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ZFS File-System On Linux Moves Along

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  • ZFS File-System On Linux Moves Along

    Phoronix: ZFS File-System On Linux Moves Along

    A new release of the native ZFS file-system module implementation for the Linux kernel (not the FUSE-based ZFS) has been released by the team at the Lawrence Livermore National Laboratory...

    http://www.phoronix.com/vr.php?view=MTE2MTc

  • #2
    Quick question:
    Sun released version 28 under CDDL, so people can use it. Oracle is now at 30+, which has encryption and stuff, will those features ever be released to the public or are we stuck with version 28? Will there be any kind of fork to develope parallel to Oracle?

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    • #3
      Originally posted by disi View Post
      Quick question:
      Sun released version 28 under CDDL, so people can use it. Oracle is now at 30+, which has encryption and stuff, will those features ever be released to the public or are we stuck with version 28? Will there be any kind of fork to develope parallel to Oracle?
      i know encryption is planned , tho dont ask for time tho you can use encryption outside the filesystem see http://blog.mthode.org/gentoo-harden...-dm-cryptluks/ at cost of not using the whole disk feature ,which reduces performance a bit .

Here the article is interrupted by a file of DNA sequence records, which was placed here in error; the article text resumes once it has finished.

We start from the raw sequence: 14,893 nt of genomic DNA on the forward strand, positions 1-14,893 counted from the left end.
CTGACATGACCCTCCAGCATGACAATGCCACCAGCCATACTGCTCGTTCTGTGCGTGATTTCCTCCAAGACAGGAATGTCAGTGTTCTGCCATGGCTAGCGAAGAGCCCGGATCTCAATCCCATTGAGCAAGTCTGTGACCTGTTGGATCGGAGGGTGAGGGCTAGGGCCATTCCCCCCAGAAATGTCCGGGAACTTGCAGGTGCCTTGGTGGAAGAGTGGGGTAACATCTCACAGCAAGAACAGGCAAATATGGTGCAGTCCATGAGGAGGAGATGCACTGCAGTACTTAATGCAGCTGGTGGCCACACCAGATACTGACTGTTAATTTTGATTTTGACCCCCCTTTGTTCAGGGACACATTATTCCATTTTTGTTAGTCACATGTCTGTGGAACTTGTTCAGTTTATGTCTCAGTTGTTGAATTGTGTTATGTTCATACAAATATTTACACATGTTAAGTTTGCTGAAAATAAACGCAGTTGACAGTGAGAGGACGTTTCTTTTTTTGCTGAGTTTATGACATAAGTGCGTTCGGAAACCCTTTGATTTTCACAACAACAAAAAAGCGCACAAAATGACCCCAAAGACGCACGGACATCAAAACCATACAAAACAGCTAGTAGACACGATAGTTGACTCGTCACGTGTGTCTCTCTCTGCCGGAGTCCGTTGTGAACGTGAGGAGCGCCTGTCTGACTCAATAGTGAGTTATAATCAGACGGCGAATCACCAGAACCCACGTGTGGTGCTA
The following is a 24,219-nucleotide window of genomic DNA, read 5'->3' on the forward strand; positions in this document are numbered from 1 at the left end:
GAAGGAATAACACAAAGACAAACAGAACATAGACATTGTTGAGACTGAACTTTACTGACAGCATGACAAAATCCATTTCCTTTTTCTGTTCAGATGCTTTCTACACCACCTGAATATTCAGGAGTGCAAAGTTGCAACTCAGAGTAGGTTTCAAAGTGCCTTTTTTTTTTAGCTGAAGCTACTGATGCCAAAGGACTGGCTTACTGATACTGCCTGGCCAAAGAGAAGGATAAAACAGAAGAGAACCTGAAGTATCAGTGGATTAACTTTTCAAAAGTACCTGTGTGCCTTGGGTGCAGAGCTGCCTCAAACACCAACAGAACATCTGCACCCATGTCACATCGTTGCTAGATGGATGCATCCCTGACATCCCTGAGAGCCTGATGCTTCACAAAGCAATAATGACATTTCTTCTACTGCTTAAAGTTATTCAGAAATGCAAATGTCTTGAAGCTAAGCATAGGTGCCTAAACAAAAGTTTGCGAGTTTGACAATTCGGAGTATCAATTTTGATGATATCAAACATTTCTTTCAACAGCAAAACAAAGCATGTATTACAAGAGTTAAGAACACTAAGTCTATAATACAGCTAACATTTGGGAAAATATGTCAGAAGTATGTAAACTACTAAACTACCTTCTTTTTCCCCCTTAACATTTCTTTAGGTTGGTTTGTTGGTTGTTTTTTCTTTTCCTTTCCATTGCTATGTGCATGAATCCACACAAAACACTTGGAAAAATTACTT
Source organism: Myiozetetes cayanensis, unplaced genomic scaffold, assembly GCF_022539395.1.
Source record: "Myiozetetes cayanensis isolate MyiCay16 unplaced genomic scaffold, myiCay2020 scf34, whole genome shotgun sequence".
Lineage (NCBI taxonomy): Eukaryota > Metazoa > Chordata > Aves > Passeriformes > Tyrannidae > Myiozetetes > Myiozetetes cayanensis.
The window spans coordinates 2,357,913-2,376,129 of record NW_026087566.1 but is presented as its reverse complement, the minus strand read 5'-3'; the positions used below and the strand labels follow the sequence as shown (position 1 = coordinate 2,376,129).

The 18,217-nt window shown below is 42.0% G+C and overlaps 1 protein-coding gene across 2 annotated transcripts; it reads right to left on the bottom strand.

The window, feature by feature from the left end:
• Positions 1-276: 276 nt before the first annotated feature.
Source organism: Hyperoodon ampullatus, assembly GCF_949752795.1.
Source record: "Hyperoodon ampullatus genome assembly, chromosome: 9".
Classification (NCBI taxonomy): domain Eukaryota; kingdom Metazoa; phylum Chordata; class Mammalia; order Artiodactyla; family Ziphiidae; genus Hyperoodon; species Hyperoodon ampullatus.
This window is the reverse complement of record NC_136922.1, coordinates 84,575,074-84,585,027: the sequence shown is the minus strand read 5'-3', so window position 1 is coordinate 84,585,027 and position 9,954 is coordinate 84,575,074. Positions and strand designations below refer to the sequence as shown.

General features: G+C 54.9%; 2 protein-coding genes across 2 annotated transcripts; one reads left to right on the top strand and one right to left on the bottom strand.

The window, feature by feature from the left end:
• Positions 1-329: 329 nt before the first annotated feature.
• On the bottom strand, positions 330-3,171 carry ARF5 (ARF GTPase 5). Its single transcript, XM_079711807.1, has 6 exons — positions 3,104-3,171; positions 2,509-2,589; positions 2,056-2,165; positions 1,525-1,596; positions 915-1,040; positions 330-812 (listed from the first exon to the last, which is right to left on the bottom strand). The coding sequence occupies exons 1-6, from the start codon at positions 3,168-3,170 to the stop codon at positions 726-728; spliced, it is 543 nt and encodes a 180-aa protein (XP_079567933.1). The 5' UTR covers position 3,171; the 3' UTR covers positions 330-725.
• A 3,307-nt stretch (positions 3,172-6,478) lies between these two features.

i'm running zfs as rootfs for 5 months now and really like it but keep in mind it needs quite some RAM to run smooth

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      • #4
        Originally posted by disi View Post
        Quick question:
        Sun released version 28 under CDDL, so people can use it. Oracle is now at 30+, which has encryption and stuff, will those features ever be released to the public or are we stuck with version 28? Will there be any kind of fork to develope parallel to Oracle?
        Actually, even FreeBSD ZFS and OpenIndiana ZFS are incompatibles due to parallel developments...

        Comment


        • #5
          ZFS is a losing proposition. The only thing it offers is compatibility with existing ZFS systems for data recovery purposes. Since that will never happen, it would be a lot better to simply forget about it and put all that development resource into enhancing a more viable filesystem, like BTRFS.